• Chris

    What happened to Grandpa’s workbench?!? Please say it didn’t end up in the heap …

  • Miter Saw Reviews

    Nice! Thank you for showing us your work space. It’s beautiful!

  • Kevin Brown

    I for one would like to be trained in this strange art of "mess-less woodworking" that you seem to practice… if I’m in the middle of any project, there always shavings, sawdust, bits of scrap, un-finished parts lying all over the place… yet your shop is spotless in every photo. Show me the secret!

  • John Burton

    Chris, Nice shop! If the sliding table for the table saw is not the best one, so you have a preference for another brand?

  • @Michael Brady

    I shouldn’t have been so specific about the dust question. I guess it’s a concern for both the makeup air and the cold air return. My furnace is a high efficiency unit as well, but I have a cold air return duct located in the basement. Seeing the basic dust collectors in use, as compared to a two stage cyclone with a canister filter, gives me some comfort and keeps me from spending money. Is this the first time someone said Chris kept them from spending money?

  • Wow! Congratulations, Chris. It’s beautiful.

  • Michael Brady

    To the poster who asked about the furnace in the shop, it appears that the furnace might be a high efficiency model that draws its cumbustion air from the outside using PVC piping. That is also known as a sealed cumbustion furnace, so the shop air will not mix with the air required by the furnace. You still have to check the filters more often as sawduct can migrate from the work area via the return air ducts.

  • Anthony

    I think you need to write a blog entry, or maybe a magazine article regarding how you manage to get away with spending nights and weekends in your shop, and not with your wife and kids. That would be a pretty useful entry under "Required Reading".

  • Christopher Schwarz

    As to dust getting into the furnace, I honestly have not had a problem. In the 10 years I’ve been in this hop I’ve only power sanded a couple projects. When I did that, I used good dust collection.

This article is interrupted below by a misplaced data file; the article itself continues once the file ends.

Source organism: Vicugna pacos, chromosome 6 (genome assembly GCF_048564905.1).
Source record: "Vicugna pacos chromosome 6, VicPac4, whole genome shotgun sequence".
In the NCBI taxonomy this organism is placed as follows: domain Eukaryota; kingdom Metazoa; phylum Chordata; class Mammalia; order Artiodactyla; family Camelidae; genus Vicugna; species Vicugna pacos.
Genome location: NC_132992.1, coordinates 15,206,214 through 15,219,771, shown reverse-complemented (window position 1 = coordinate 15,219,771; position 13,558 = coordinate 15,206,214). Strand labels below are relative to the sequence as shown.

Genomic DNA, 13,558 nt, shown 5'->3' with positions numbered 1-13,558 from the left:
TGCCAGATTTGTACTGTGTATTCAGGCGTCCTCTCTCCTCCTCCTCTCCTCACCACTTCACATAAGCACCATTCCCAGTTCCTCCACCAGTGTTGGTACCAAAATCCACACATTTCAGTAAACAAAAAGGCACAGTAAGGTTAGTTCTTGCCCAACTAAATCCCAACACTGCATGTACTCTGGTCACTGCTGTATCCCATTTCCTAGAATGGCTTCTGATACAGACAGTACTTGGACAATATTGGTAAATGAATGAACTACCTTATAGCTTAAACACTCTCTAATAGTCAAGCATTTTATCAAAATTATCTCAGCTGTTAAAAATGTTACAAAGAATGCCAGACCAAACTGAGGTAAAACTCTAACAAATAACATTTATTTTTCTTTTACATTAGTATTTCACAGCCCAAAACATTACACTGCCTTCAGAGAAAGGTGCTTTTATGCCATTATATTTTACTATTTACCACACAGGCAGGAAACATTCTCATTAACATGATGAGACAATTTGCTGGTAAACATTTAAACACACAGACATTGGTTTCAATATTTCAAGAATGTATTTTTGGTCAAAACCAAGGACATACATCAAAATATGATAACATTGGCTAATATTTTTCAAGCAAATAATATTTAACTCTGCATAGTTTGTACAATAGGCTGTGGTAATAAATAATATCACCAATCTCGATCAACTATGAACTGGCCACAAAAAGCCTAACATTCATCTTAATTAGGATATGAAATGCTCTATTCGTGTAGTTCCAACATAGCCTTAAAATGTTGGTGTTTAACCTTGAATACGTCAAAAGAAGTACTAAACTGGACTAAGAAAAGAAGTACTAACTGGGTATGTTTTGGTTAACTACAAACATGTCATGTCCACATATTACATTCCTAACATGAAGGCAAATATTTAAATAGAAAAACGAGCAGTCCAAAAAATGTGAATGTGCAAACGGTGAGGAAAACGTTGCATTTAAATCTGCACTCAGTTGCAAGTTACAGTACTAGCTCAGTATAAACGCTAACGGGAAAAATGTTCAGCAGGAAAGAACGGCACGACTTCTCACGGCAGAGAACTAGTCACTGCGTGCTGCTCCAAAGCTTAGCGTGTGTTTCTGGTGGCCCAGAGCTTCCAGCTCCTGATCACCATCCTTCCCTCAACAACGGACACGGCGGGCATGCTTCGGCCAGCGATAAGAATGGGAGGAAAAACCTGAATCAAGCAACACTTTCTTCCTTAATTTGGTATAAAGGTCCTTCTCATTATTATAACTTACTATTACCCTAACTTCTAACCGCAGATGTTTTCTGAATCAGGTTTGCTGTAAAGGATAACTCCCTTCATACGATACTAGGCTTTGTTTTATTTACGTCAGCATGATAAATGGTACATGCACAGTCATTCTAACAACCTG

I change the furnace filter quarterly and it is no dirtier than the filter from the other part of the house.

    So hand tools save the day here.

  • Christopher Schwarz

    The room is 15’ x 25’. The furnace and cold air return take up about 25 square feet. So I have about 350 square feet of shop space.

  • Marc Spagnuolo

    Amazing transformation Chris! Nice and bright now! I hope you don’t mind me posting a link to our interview we did with you a couple years ago. About half way through you give us a quick tour of your old shop. MIght be cool for some folks to see the old shop just to get an appreciation for how much was done.

  • Steve

    Looks good. What is the overall floor area (excluding the furnace)?

  • Great Shop! Thanks for sharing. Looking forward to hearing more about that tool chest. You and your family have a Merry Christmas.

  • Christopher Lindsay

    Thanks for the tour! I recently expanded my shop (creating a dedicated handtool room) and laying a hardwood floor in a similar fashion — it made a huge difference. The best part, as you say, is that I was able to take over a bank of north facing windows. I never leave the place now.

  • Hi Chris,
    My workshop shares space with a furnace as well. Did you have any concerns with wood dust getting into the furnace make-up air? I’m debating whether I need to partition the furnace off from the rest of the workshop. Is it mitigated by you mostly working with handtools these days? Can’t wait for some commentary on the tool chest! Or better yet, a feature in the magazine.

  • Christopher Schwarz

    Pretty much all the concrete and cinderblock was covered in plastic sheeting before getting covered with the subfloor and beadboard. Nothing fancy, but then, I didn’t have much of a moisture problem to begin with.


    Hi Chris- What did you use in the way of vapor barrier- if any- is between the concrete floor and OSB subfloor? Thanks for the tour- great shop!

  • Thanks for the tour!
    Matt V. recently also invited us into his shop for a tour.
    Always interesting and motivating to see others places of
    work, relaxation and inspiration.
    Love the bird house! (-;

  • Lloyd Parker


    Thanks for showing us your shop upgrades. The floor is beautiful and it answers a question for me of what to do with my shop floor. I understand your reticence to part with the Powermatic mortiser. As great as hand tools are I turn to the Jet version of your mortiser when I have a lot of mortises to cut.